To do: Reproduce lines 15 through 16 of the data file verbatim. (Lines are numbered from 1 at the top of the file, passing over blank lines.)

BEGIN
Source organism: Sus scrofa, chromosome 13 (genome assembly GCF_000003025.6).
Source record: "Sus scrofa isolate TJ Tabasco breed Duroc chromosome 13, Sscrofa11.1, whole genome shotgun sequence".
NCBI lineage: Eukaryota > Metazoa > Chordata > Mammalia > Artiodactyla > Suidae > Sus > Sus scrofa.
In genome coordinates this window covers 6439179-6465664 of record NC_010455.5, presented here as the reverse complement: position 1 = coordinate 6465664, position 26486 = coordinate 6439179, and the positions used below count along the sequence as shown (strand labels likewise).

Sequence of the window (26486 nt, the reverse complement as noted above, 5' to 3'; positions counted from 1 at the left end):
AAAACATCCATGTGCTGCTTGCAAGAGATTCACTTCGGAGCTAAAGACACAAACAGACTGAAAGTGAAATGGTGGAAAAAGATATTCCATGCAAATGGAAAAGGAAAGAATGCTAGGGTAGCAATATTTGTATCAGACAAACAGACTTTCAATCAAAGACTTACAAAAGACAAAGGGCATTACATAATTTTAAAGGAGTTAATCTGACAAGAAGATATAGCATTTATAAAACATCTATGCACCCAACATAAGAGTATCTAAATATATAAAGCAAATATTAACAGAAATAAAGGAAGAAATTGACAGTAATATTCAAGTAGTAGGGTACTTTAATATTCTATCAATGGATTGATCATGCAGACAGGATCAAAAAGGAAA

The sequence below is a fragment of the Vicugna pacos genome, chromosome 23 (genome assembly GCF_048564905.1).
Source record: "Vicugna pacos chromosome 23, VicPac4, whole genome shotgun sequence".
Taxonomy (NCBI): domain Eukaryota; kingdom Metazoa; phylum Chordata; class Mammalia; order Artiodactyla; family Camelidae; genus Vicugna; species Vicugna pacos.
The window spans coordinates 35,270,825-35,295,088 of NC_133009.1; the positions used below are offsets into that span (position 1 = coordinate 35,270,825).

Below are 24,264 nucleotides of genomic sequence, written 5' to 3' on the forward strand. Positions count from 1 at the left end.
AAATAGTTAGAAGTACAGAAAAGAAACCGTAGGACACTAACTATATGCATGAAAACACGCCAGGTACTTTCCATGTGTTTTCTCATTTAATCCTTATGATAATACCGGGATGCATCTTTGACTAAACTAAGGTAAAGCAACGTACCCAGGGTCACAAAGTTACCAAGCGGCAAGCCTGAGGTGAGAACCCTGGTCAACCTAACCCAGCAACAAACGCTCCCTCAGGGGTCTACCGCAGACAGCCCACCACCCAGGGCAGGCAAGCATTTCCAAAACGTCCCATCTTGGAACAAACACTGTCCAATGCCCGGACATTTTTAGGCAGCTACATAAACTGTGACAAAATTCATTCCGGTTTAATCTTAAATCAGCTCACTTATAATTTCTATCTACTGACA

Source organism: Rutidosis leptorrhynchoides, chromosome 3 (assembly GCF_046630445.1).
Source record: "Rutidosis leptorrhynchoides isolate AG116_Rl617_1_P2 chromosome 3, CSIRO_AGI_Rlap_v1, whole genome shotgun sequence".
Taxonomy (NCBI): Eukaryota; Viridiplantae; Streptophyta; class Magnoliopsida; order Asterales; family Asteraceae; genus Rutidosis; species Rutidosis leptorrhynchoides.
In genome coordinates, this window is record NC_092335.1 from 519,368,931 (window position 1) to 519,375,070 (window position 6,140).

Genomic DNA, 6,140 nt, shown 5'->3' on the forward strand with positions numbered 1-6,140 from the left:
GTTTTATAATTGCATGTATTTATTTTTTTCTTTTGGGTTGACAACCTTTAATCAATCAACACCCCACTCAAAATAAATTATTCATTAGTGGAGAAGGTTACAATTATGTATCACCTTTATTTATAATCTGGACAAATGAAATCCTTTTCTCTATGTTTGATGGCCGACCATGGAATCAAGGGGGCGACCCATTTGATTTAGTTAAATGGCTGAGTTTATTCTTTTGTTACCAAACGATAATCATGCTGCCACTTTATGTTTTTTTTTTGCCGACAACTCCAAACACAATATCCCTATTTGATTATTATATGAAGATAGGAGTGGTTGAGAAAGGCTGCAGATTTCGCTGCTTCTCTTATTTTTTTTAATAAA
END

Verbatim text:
Taxonomy (NCBI): Eukaryota; Viridiplantae; Streptophyta; class Magnoliopsida; order Asterales; family Asteraceae; genus Rutidosis; species Rutidosis leptorrhynchoides.
In genome coordinates, this window is record NC_092335.1 from 519,368,931 (window position 1) to 519,375,070 (window position 6,140).